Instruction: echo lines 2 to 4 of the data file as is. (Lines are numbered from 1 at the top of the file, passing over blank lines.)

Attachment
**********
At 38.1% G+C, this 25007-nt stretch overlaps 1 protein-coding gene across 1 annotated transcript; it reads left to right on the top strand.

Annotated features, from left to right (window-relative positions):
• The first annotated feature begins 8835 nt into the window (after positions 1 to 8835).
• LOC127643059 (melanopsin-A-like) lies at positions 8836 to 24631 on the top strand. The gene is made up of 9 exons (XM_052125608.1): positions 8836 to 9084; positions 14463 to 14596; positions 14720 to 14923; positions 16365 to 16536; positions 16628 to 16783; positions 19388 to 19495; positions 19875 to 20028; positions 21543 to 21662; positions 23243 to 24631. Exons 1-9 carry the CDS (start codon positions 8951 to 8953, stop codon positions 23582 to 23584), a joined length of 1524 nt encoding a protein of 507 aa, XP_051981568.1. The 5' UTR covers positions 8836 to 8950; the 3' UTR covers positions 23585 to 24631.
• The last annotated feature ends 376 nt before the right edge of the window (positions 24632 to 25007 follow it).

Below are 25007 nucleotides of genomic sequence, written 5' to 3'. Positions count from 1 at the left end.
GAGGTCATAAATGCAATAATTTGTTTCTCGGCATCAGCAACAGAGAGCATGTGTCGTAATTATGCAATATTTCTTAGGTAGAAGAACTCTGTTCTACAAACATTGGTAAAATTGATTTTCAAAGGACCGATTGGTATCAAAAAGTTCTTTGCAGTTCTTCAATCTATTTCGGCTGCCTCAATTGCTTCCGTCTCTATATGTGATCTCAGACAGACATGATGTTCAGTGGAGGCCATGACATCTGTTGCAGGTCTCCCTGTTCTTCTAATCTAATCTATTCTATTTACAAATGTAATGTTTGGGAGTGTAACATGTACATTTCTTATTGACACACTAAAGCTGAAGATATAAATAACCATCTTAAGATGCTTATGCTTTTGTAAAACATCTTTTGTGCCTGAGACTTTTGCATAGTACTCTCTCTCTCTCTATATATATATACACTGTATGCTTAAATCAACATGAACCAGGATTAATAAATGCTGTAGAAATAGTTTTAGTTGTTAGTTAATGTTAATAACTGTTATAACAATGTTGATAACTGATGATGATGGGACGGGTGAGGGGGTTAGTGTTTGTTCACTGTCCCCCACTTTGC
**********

Annotated features, from left to right (window-relative positions):
• The first annotated feature begins 8835 nt into the window (after positions 1 to 8835).
• LOC127643059 (melanopsin-A-like) lies at positions 8836 to 24631 on the top strand. The gene is made up of 9 exons (XM_052125608.1): positions 8836 to 9084; positions 14463 to 14596; positions 14720 to 14923; positions 16365 to 16536; positions 16628 to 16783; positions 19388 to 19495; positions 19875 to 20028; positions 21543 to 21662; positions 23243 to 24631. Exons 1-9 carry the CDS (start codon positions 8951 to 8953, stop codon positions 23582 to 23584), a joined length of 1524 nt encoding a protein of 507 aa, XP_051981568.1. The 5' UTR covers positions 8836 to 8950; the 3' UTR covers positions 23585 to 24631.